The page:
In a major discovery, the longest in-country migration route of lesser floricans, the endangered birds of the bustard group, has been tracked for the first time from Rajasthan to Maharashtra’s Ahmednagar district.
- The extensive study on lesser floricans’ migration has been launched as part of the bustard recovery programme, which is a conservation initiative for the critically endangered Great Indian Bustard and the endangered lesser florican.
The WII is implementing the project in partnership with Forest Departments of several States and the International Fund for Houbara Conservation.
- Unprotected agricultural fields in Shokaliya are the strongholds of lesser florican’s breeding population, which forages on insects amid the grass and crops of amenable heights.
About Lesser florican
- Lesser florican, taxonomically classified as Sypheotides indicus, is a small and slender bird species belonging to the bustard group, found in tall grasslands, for which Dehradun-based Wildlife Institute of India (WII) has launched a recovery programme.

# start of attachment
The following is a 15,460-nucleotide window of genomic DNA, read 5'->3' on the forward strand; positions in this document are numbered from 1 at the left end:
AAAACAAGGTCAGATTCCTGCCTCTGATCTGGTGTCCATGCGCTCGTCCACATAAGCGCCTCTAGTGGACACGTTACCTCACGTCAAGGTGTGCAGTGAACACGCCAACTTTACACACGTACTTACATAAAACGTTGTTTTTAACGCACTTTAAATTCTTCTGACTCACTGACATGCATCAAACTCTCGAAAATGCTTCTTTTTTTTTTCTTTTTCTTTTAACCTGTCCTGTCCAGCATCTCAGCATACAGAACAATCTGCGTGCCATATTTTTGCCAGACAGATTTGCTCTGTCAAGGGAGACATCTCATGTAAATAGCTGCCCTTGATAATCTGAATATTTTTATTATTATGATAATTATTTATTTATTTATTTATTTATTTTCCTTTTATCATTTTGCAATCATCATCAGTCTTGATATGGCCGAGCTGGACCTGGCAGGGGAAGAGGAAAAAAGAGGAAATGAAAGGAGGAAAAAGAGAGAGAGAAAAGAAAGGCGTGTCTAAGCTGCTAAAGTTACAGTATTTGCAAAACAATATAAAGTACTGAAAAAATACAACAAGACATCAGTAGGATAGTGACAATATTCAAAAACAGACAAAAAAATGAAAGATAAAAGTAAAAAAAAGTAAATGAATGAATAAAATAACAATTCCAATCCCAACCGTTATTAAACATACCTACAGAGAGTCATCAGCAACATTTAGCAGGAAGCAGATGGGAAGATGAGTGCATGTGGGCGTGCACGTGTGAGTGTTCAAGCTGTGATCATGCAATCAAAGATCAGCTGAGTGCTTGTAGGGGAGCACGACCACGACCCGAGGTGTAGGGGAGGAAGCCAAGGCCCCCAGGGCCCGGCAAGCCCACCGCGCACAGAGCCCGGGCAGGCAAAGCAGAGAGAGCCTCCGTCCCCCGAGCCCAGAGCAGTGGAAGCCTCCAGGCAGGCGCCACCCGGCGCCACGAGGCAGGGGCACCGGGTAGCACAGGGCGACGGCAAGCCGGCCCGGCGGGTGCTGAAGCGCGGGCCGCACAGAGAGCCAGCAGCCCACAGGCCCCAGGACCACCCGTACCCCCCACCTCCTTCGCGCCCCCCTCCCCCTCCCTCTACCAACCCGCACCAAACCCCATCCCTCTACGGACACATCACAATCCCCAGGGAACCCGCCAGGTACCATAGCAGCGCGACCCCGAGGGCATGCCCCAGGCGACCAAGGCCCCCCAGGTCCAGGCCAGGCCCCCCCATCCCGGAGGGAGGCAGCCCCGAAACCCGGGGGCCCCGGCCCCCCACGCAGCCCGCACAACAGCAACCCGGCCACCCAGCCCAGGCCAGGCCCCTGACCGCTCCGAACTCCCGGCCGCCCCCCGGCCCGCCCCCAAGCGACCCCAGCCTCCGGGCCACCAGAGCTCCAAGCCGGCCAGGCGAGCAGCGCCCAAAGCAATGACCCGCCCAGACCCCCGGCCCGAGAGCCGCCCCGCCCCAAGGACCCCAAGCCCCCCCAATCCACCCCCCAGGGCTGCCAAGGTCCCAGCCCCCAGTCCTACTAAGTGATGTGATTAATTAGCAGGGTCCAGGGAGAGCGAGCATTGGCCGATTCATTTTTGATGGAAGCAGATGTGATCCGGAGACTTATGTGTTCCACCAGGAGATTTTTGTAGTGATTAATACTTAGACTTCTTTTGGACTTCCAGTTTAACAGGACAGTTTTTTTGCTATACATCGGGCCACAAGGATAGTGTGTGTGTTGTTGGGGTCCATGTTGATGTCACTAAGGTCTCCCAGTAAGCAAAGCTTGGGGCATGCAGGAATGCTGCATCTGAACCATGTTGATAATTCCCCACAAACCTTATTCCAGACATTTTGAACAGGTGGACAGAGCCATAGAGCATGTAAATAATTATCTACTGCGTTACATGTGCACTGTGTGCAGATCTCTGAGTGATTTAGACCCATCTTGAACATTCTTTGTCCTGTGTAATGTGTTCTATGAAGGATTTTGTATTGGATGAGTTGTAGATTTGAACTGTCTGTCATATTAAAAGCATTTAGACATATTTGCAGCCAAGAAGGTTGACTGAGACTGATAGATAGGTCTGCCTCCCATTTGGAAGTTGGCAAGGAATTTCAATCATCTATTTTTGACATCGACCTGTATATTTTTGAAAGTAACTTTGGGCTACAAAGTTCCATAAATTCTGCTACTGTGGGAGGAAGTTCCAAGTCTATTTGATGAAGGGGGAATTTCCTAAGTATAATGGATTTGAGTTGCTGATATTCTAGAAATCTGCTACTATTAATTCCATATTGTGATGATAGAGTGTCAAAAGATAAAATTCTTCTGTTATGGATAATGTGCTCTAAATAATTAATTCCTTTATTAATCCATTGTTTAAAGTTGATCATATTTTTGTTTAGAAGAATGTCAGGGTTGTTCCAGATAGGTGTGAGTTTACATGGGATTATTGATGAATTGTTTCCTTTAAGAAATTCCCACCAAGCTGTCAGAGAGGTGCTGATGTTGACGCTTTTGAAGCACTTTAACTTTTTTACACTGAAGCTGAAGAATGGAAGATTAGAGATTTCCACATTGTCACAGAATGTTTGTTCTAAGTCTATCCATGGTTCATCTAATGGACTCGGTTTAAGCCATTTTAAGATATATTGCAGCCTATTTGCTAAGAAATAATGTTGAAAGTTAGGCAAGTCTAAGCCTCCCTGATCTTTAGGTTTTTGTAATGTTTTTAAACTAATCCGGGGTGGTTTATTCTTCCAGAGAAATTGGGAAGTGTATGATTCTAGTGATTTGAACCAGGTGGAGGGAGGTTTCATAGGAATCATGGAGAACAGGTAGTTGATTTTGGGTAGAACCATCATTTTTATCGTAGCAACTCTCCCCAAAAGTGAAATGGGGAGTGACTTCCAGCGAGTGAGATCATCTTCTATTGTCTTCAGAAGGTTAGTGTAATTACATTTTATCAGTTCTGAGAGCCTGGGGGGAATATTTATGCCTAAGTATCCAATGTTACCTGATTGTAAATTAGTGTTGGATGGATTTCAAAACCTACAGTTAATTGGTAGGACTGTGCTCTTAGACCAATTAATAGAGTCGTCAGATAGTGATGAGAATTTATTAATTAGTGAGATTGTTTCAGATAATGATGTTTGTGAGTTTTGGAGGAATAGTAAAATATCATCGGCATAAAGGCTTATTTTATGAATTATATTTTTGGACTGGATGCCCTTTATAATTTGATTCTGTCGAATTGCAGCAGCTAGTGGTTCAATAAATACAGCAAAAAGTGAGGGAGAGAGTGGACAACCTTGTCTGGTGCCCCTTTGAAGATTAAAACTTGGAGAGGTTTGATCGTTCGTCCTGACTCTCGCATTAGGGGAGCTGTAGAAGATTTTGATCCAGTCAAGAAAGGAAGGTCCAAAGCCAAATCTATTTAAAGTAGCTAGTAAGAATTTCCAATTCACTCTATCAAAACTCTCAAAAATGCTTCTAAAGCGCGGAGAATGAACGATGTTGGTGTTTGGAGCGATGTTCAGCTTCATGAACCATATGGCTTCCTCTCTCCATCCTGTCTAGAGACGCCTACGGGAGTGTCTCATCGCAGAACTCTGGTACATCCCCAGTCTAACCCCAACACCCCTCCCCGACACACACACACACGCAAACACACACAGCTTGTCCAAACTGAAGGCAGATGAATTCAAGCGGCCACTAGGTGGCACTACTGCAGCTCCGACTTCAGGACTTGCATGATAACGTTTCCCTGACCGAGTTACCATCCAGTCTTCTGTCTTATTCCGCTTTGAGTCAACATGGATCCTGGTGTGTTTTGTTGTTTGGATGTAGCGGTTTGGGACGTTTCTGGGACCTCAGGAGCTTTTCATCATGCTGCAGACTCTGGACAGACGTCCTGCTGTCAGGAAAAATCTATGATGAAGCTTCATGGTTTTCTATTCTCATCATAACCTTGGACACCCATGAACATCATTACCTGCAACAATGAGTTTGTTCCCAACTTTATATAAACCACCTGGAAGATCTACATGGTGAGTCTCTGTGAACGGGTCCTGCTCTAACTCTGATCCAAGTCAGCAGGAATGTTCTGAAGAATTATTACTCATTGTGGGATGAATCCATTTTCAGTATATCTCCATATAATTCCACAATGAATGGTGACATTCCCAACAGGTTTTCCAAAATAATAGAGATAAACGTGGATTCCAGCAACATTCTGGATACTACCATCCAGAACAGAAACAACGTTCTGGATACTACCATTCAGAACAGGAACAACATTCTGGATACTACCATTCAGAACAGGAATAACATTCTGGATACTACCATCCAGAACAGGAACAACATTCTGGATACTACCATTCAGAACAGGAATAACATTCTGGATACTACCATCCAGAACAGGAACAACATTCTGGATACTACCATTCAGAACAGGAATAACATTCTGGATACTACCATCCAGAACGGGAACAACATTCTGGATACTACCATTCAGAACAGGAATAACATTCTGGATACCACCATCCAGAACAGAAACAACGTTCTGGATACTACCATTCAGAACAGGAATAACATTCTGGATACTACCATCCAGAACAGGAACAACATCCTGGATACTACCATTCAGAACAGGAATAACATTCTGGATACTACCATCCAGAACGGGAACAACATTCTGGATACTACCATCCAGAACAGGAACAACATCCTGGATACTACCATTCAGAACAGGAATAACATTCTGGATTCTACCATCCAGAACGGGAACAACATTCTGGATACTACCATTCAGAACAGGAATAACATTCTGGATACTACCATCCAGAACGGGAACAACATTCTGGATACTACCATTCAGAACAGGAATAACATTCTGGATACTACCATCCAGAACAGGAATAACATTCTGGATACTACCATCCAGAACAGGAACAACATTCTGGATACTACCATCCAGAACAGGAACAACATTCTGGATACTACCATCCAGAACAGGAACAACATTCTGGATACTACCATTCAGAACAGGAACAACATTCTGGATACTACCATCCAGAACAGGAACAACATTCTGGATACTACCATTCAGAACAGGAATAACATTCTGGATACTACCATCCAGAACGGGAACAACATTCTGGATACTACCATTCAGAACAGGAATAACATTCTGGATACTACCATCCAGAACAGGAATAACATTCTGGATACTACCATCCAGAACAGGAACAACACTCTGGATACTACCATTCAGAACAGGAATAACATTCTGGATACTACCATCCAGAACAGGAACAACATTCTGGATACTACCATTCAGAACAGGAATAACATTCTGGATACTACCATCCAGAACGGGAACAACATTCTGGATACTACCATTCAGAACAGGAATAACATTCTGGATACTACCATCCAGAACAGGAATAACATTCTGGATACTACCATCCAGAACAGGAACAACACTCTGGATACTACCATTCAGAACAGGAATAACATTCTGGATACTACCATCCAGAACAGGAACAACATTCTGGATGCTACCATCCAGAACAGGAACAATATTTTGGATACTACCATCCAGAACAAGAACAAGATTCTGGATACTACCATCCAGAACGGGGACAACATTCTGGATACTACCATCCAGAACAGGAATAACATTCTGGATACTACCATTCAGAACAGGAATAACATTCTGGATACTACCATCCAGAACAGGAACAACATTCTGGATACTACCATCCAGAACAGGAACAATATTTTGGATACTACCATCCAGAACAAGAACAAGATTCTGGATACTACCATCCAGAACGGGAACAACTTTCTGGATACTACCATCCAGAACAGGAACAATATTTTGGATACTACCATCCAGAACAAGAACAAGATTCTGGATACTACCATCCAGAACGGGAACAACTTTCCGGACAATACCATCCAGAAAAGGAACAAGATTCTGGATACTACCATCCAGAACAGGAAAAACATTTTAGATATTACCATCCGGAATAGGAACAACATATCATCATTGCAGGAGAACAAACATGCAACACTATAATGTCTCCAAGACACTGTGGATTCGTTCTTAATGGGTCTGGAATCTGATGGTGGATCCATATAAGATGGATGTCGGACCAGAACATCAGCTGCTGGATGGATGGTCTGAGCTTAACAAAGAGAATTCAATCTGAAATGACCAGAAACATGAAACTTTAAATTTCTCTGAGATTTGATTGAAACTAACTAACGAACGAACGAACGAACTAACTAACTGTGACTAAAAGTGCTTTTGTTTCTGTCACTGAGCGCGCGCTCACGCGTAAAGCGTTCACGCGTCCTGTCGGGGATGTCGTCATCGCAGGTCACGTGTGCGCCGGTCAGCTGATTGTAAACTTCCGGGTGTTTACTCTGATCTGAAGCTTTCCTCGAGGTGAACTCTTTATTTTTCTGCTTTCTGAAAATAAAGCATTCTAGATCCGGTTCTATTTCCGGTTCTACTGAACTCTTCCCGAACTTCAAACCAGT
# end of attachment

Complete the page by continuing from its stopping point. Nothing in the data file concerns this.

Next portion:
- The endangered bird is observed in Rajasthan, Madhya Pradesh, Gujarat and some other regions during the monsoon season, when it breeds and later disappears with its chicks to unknown places.
- The bird is listed as “critically endangered” on the International Union for Conservation of Nature’s Red List of Threatened Species and its population has been identified as “decreasing”.
- The only similar species is the Bengal florican (Houbarobsis bengalensis) which is larger and lacks the white throat, collar and elongated plumes.
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